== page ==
If you want true democracy in your Church, quit the Anglicans and become a Quaker. Of course you might not like it as a clear majority of that faith is in favour of full equality for women and gays. It seems that when democracy mixes with religion, liberalism wins out. So your only real choice may be Catholic autocracy.

            Why not join the Ordinariate and content yourself with being told what to believe? The peace of mind that accompanies a total abdication of moral responsibility is, I’m told (mostly by Catholics … who are of course completely unbiased) most agreeable, like a weight being lifted from your shoulders. Let your priest worry about these things and then just do as he tells you. I mean, if God had wanted you to meddle in these matters, he’d have given you a vocation and a penchant for altar boys, no?

      • Inspector General

        Christians do not hate people because of the sexual orientation. You have to see it from the church’s point of view. No concessions. That’s all it is. No concessions.

    • Phil R

      ” My liberal Christian / gay friends are the ones who are really upset here over what they see as bigotry and discrimination”

      Bigotry

      The definition that seems to have evolved is “you don’t agree with me therefore you are a bigot”. If you want to argue that the dictionary definition applies then please explain.

      Discrimination

      Even your gay friends would discriminate and define “non Christian” some sexual behaviors. Therefore, the discrimination argument is a non sequitur.

      • Hi

        Shrug. I’ve given up even bothering to argue with you guys about this issue. The effort isn’t worth it.

        • Phil R

          It seems “bigot” works both ways here. Go and tell your friends to stop being so bigoted about people who have different views to them.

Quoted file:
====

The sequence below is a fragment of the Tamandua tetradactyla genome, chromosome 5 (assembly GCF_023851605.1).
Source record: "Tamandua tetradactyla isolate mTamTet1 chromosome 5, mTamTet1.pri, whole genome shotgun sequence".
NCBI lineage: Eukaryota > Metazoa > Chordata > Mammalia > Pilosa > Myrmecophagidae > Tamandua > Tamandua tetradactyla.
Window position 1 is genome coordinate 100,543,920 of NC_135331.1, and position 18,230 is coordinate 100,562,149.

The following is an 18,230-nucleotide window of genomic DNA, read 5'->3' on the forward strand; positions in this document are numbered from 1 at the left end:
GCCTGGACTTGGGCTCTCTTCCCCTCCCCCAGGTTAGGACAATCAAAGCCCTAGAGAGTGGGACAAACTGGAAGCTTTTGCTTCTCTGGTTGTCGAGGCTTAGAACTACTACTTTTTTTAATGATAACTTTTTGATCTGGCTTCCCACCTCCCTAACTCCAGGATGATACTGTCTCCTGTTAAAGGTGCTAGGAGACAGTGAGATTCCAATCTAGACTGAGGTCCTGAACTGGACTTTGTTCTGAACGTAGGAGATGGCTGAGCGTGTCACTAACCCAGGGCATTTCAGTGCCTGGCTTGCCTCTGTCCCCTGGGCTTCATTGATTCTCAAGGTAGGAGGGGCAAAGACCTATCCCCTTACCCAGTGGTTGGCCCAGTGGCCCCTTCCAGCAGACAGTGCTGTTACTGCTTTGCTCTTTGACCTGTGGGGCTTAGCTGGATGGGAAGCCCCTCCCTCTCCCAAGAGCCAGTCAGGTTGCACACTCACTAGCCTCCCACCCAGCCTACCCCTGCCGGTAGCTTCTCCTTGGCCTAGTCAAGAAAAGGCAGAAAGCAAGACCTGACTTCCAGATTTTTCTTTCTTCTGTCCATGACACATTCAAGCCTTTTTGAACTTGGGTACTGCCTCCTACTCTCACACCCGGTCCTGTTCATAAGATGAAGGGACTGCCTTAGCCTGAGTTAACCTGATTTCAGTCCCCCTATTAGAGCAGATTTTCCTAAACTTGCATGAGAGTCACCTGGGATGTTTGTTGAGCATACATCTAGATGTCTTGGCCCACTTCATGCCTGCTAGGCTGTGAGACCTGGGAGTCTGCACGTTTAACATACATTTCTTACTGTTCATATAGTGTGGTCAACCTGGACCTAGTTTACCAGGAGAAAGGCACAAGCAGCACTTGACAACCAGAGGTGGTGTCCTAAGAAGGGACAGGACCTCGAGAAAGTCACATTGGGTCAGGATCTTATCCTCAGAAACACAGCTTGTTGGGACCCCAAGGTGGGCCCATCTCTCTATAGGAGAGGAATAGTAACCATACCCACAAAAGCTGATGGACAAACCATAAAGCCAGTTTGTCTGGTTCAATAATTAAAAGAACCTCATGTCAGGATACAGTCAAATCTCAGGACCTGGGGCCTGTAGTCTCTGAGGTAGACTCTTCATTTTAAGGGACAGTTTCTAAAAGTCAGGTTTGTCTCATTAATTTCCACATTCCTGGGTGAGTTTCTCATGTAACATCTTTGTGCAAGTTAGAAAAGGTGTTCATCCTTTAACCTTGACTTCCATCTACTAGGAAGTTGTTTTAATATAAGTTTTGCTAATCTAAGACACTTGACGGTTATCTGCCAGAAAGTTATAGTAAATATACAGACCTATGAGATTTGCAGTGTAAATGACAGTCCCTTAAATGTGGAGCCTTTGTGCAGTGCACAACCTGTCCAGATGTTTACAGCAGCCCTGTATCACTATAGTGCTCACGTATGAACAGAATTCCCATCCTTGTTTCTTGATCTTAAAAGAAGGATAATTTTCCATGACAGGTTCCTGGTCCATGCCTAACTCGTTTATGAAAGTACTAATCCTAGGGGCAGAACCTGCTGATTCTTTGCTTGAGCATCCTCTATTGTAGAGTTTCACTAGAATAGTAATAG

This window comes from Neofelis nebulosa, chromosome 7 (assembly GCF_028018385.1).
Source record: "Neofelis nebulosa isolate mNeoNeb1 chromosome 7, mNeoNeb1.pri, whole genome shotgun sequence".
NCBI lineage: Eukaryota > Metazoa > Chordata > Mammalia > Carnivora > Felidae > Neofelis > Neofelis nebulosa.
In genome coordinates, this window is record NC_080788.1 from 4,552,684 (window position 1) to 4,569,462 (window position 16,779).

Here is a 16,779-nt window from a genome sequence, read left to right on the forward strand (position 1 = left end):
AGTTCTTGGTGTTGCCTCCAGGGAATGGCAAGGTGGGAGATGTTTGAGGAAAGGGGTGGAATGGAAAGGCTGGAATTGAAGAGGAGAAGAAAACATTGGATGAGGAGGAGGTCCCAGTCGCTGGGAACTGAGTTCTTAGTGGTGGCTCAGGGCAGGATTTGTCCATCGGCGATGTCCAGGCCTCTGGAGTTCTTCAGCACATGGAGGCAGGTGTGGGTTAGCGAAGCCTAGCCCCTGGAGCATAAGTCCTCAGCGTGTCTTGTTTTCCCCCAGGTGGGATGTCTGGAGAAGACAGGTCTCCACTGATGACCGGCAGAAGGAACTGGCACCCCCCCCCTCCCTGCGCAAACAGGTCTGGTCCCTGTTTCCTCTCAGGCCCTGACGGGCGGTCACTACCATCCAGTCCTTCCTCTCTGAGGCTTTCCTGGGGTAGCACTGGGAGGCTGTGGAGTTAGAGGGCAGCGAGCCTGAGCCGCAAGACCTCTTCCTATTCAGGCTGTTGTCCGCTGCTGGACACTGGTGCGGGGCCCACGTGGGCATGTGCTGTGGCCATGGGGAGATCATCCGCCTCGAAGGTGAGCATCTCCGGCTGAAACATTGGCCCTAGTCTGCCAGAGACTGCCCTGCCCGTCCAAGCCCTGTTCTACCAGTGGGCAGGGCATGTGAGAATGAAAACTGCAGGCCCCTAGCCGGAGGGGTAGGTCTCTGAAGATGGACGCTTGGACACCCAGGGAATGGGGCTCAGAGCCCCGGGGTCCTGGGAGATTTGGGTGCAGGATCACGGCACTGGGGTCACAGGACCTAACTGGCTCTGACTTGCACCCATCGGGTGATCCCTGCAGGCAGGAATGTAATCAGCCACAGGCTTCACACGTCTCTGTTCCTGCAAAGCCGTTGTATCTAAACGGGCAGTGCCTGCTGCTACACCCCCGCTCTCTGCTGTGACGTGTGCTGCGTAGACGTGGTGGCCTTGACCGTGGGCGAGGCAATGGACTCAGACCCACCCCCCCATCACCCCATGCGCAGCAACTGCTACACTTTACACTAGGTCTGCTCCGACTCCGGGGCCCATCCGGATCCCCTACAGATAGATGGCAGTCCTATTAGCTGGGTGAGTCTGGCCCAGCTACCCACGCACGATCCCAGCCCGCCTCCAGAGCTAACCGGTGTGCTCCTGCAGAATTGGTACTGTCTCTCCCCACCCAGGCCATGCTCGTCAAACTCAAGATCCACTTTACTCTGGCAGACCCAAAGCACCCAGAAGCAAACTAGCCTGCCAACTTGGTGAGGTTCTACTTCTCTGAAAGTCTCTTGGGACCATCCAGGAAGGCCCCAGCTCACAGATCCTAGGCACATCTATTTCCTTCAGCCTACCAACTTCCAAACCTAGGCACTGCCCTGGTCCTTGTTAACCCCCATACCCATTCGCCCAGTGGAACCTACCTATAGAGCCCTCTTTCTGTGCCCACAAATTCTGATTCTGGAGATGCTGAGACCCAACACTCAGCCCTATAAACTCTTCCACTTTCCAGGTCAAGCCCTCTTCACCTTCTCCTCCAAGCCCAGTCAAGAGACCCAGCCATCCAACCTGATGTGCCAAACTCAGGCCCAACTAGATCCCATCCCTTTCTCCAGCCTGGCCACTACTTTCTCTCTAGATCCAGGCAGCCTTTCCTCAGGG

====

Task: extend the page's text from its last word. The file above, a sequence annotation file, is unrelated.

Perhaps they should “get over it”

          • Hi

            Vent yourself at someone else as I’m not your punch bag. I’m really not interested in how you interpret or define bigot or whatever . I’m not telling my friends anything as I’m not your messenger . Can you get over that?

          • CliveM

            Sigh………. :0)

          • CliveM

            Actually Hannah asked a question and she described how some people she knew felt.

            But you didn’t answer the question, just decided to have an irrelevant rant.

            You really do have a problem with women don’t you. Have you met Bob, I think you’d get on.

          • dannybhoy

            When people are this rude and aggressive Clive, there is nothing to be done. It’s usually a sign of dis-ease within the person themselves, and until it is squarely addressed diagnosed and healed, we will get nowhere.

          • Inspector General

            Nonsense that man – tis passion!

          • Phil R

            The liberals on this blog are swallowingthe lie that feelings trump reason

          • CliveM

            Why don’t you answer the question? This isn’t about liberal or conservative, this is about something as basic as understanding what is being said.

          • Anton

            No, that they trump scripture.

          • Phil R

            That too

          • Hi

            I’ve not trumped scriptures and neither have Clive or Danny.

          • Anton

            Hannah, I was not referring to you! I’ve only skimmed your comments here and have no wish to enter that debate. I meant church liberals and I was speaking more generally.

          • Danny and Clive liberals ? What ?

          • CliveM

            Phil R definition of Liberal, someone who thinks.

          • dannybhoy

            The passion of the dis -eased….

          • Phil R

            The disease that we see here us a lack of reality

          • Hi

            No . The lack of reality is the assertion and assumption you’re making about other people.